Then I fired four more times at the motionless body where the bullets lodged without leaving a trace. And it was like knocking four quick times on the door of unhappiness. (1.6.24)

Why does Meursault shoot four more times? Maybe because, in his mind, the Arab is no more dead once he's been shot than he was when he was alive. Check out the line Meursault shouts at the chaplain, when he accuses him of living "like a dead man."

[…] the Arab drew his knife and held it up to me in the sun. The light shot off the steel and it was like a long flashing blade cutting at my forehead. At the same instant the sweat in my eyebrows dripped down over my eyelids all at once and covered them with a warm, thick film. My eyes were blinded behind the curtain of tears and salt. All I could feel were the cymbals of sunlight crashing on my forehead and, indistinctly, the dazzling spear flying up from the knife in front of me. The scorching blade slashed at my eyelashes and stabbed at my stinging eyes. That’s when everything began to reel. The sea carried up a thick, fiery breath. It seemed to me as if the sky split open from one end to the other to rain down fire. My whole being tensed and I squeezed my hand around the revolver. The trigger gave. (1.6.24)

At the Arab’s death, Meursault gives agency to the trigger, not to himself.

Part 2, Chapter 1

At first, I didn’t take him seriously. I was led into a curtained room; there was a single lamp on his desk which was shining on a chair where he had me sit while he remained standing in the shadows. I had read descriptions of scenes like this in books and it all seemed like a game to me. […] On my way out, I was even going to shake his [the policeman's] hand, but just in time, I remembered that I had killed a man. (2.1.2)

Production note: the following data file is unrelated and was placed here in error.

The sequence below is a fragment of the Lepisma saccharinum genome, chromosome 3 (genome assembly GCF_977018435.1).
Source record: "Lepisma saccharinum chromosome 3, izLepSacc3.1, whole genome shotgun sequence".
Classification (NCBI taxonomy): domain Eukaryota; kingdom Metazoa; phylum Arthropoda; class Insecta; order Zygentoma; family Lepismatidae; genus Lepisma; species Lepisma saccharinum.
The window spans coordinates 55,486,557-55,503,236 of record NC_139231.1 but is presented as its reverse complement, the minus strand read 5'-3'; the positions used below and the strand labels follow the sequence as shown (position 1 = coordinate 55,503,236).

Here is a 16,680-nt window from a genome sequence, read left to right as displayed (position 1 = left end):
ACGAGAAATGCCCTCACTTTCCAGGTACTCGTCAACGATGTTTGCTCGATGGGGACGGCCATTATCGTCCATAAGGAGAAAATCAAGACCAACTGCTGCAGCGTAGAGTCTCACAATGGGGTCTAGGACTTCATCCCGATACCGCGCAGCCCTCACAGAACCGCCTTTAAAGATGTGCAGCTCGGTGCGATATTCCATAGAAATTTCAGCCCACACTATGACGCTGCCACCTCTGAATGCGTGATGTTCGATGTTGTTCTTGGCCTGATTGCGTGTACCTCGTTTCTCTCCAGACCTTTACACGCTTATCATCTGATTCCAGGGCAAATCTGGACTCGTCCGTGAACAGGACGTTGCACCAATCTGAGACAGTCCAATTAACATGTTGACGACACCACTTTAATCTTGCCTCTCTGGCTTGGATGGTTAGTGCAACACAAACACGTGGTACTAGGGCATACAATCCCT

Because Meursault doesn’t yet take death seriously, he can’t take the accusation seriously. He hasn’t developed his understanding of mortality—that doesn’t come until the very end of the novel.

Part 2, Chapter 3

To another question [the director of the home] replied that he had been surprised by my calm the day of the funeral. He was asked what he meant by "calm." The director then looked down at the tips of his shoes and said that I hadn’t wanted to see Maman, that I hadn’t cried once, and that I had left right after the funeral without paying my last respects at her grave. (2.3.14)

Meursault is convicted not because of his crime, but because of his casual attitude toward death.

Part 2, Chapter 4

He stated that I had no place in a society whose fundamental rules I ignored and that I could not appeal to the same human heart whose elementary response I knew nothing of. "[…] For if in the course of what has been a long career I have had occasion to call for the death penalty, never as strong as today have I felt this painful duty made easier, lighter, clearer by the certain knowledge of a sacred imperative and by the horror I feel when I look into a man’s face and all I see is a monster." (2.4.5)

It's interesting that the prosecutor calls Meursault a monster, because Meursault will later argue that there is no difference between a dog and a man (and therefore, between any living creature and any other).

"First, in the blinding clarity of the facts, and second, in the dim light cast by the mind of this criminal soul." He reminded the court of my insensitivity; of my ignorance when asked Maman’s age; of my swim the next day – with a woman; of the Fernandel movie; and finally of my taking Marie home with me. (2.4.2)